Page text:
When a Hawaii couple comes to the conclusion that their marriage is better viewed as past history, then property division, child custody and child support seem to demand most of their attention. These issues need to be addressed and settled first, but it is important to realize that other matters will impact the former spouses as they begin their post-divorce separate lives. Hawaii is an equitable distribution state, and marital assets and debts are evaluated and divided between the two in a fair, or equitable, manner. Social security benefits may be considered as a marital asset based on the facts and circumstances of the marriage.
Retirement experts can explain that if a marriage lasted at least 10 years, an ex-spouse may be able to collect benefits based on the other spouse’s earnings record. However, the term of the union is simply a threshold requirement, and other issues such as age, marital status, entitlement to one’s own social security benefits and others come into play.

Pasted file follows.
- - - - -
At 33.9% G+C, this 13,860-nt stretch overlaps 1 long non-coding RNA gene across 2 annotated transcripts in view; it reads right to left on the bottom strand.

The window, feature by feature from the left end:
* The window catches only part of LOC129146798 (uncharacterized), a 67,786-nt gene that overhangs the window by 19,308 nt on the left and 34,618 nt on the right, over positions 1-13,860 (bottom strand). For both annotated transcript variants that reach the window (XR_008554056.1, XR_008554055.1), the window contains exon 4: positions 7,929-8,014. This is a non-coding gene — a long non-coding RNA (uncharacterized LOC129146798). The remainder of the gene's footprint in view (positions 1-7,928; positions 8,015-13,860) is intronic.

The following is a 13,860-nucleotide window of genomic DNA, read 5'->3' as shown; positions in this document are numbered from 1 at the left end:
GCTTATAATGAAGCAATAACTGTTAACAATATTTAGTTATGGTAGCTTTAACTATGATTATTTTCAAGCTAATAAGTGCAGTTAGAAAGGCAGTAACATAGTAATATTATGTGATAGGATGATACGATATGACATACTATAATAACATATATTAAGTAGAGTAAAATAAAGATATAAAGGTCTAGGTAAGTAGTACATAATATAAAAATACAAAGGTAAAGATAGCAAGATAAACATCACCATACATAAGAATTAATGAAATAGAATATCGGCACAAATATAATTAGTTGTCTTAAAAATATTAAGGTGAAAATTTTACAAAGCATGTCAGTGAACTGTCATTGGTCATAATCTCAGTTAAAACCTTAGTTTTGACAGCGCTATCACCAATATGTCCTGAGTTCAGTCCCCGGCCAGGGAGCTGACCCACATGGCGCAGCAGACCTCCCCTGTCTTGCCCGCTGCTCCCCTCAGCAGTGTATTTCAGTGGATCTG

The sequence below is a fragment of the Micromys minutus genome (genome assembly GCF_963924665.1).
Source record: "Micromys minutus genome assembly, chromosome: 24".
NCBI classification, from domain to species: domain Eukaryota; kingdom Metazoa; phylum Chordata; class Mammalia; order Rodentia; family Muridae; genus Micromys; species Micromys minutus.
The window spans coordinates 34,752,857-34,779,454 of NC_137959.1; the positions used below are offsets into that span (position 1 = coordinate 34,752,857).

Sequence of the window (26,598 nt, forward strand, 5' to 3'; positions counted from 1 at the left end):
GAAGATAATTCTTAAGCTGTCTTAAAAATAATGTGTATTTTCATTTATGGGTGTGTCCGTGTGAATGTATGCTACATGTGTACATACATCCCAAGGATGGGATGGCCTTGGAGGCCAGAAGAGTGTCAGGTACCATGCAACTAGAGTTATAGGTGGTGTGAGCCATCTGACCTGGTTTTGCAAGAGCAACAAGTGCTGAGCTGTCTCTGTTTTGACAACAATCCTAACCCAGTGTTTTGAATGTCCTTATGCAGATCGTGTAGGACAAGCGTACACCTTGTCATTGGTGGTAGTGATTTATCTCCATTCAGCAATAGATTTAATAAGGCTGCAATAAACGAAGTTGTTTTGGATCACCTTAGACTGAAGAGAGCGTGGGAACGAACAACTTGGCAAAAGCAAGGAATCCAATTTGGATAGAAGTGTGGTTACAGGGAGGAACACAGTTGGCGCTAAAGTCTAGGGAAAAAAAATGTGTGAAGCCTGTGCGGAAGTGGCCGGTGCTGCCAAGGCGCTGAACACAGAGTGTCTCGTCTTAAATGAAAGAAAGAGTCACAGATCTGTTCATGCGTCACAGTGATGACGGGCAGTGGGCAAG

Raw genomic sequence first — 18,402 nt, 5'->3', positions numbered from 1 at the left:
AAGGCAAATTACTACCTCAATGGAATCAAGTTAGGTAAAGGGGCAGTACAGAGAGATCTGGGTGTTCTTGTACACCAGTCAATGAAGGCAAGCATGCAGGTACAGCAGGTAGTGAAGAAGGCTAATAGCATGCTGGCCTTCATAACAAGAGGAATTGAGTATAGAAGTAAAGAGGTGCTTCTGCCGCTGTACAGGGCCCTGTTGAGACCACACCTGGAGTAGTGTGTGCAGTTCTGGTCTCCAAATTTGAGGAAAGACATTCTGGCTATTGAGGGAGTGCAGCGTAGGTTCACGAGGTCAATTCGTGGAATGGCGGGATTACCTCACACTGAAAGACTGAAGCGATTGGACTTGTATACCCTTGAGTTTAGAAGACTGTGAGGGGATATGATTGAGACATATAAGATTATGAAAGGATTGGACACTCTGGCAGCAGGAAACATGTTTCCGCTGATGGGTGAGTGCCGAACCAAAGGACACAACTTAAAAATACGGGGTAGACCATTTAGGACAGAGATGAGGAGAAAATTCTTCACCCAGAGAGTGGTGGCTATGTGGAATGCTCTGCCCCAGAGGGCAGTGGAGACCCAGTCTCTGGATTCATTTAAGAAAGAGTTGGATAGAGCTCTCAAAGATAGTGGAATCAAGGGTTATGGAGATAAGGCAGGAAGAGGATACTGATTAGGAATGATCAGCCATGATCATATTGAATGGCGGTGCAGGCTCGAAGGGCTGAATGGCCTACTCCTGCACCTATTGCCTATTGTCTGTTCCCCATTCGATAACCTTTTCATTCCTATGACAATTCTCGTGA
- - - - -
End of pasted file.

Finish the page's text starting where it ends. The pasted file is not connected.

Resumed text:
The bottom line is that for those who meet the Social Security Administration’s criteria, the ex-spouse may collect 50% of the higher-earning spouse’s monthly benefit if it exceeds what the lower-earning spouse would collect solely on his or her own earning record. This is significant for many couples who have agreed that one spouse will take on the role of raising the children and managing the domestic aspects of the marital life while the other concentrates on a career or other earning opportunities.
Divorce is a critical point in one’s lifetime, and the decisions made will have a lasting impact. An experienced family law attorney may provide counsel on all the relevant legal issues and offer guidance on the potential options moving forward.